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Huawei selling budget smartphone unit Honor in rescue move

Written by Wency Chen Published on 

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Huawei says it will not have any shares in Honor, nor will it participate in its management after the deal.

Huawei on Tuesday announced that it has sold Honor, its sub-brand for budget smartphones, to a consortium of buyers that include agents, dealers, and government-backed entities, in a “rescue move” to preserve it from US sanctions.

The buyer, Shenzhen Zhixin, was founded at the end of September by Shenzhen Smart City Group and more than 30 of Honor’s dealers, including Telling Telecommunication, ​Suning.com​, and Shenzhen Sundan Chain Store. “After the deal, Huawei will not have any shares in Honor, nor will it participate in the management and decision-making,” Huawei said in a statement.

The parties described the deal as a self-rescue move for the Honor-related industry chain, ensuring the interests of consumers, agents, suppliers, partners, and employees. The transaction value wasn’t disclosed. It was reported last week that Honor would be sold for an all-cash price of RMB 100 billion (USD 15.2 billion).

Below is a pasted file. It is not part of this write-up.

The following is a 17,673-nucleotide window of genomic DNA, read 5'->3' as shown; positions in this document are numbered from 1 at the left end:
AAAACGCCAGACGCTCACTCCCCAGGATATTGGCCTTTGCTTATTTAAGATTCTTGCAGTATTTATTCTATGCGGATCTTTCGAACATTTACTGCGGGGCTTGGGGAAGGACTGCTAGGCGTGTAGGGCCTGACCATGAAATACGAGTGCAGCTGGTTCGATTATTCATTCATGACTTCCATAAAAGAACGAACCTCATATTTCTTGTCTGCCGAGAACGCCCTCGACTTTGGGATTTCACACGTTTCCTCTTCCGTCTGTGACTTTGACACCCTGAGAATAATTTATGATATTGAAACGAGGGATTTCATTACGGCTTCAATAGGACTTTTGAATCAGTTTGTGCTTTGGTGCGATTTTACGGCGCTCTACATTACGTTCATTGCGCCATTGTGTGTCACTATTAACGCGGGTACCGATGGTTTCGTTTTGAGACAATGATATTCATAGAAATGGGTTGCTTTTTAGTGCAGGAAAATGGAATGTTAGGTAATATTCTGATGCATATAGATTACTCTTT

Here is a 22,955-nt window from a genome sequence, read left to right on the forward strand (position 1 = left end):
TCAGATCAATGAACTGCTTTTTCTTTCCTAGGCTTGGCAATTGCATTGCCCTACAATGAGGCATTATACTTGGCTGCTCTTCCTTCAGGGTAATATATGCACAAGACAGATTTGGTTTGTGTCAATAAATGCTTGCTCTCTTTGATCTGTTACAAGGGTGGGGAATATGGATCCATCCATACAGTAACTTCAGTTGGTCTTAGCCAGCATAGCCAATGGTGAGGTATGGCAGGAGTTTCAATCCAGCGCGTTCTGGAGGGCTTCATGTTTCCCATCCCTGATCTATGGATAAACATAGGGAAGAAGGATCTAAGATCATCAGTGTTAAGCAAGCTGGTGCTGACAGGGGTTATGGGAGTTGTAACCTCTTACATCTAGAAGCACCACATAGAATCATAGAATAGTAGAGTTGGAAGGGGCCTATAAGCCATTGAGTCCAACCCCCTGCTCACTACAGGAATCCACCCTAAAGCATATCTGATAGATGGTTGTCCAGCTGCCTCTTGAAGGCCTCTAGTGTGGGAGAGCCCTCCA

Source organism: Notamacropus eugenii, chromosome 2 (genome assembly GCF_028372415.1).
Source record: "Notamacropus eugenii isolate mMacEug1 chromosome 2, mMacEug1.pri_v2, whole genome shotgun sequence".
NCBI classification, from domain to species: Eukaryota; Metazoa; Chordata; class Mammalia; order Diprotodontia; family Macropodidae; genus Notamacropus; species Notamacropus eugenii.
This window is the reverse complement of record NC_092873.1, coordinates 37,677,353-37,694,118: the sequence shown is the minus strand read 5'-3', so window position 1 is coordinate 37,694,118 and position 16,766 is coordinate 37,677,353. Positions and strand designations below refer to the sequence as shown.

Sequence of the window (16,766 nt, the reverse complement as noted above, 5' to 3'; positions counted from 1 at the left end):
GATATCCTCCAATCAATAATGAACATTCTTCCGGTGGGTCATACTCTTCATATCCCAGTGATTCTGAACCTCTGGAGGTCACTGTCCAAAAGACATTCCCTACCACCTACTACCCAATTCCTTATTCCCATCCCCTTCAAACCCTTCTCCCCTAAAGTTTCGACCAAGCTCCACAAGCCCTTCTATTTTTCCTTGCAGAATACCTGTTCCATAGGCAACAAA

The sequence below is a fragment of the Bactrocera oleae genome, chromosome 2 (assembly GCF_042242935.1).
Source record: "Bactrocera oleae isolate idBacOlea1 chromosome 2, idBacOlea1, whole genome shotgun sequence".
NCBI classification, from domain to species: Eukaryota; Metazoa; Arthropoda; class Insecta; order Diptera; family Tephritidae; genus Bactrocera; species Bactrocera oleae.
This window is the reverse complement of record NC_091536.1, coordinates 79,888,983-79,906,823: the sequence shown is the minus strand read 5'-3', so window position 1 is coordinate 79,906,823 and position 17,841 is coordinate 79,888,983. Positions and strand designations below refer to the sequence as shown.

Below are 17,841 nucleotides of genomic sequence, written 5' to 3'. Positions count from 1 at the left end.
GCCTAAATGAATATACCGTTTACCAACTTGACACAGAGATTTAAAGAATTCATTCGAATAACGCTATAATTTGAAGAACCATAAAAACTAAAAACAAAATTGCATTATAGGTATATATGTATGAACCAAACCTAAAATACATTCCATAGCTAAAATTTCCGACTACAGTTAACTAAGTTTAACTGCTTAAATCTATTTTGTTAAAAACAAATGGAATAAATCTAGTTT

The sale comes under the mounting pressure from US sanctions requiring American companies to obtain licenses before selling products to Huawei. “Selling the unit can monetize parts of Huawei’s efforts for other projects,” said Mengmeng Zhang, an analyst at research firm Counterpoint. “It is a smart move at a time when the US crackdown on Huawei’s chipset supply and 5G technology won’t have a turning point any time soon.”

Set up in 2013, Honor has become a competitive brand itself. Last year, it accounted for 29% of Huawei’s annual shipments, as per Counterpoint stats, with a similar number projected for this year. “Honor’s shipments rank second in the Chinese market, even surpassing Xiaomi,” Zhang noted.

The US sanctions, which are posing threats to Huawei’s hardware supply and blocked access to Google’s mobile services, have been weakening the company. In the three months to the end of September, Huawei shipped 50.9 million smartphones, down 24% from the same period last year and its market share dipped to 14% from 18% in the third quarter of 2019, according to Counterpoint.

“Google’s mobile services will probably come back to Honor’s handsets after the spinoff, which will help the brand earn more customers overseas,” Zhang said. Honor’s top export markets are Central and Eastern Europe, followed by the Middle East and Africa.

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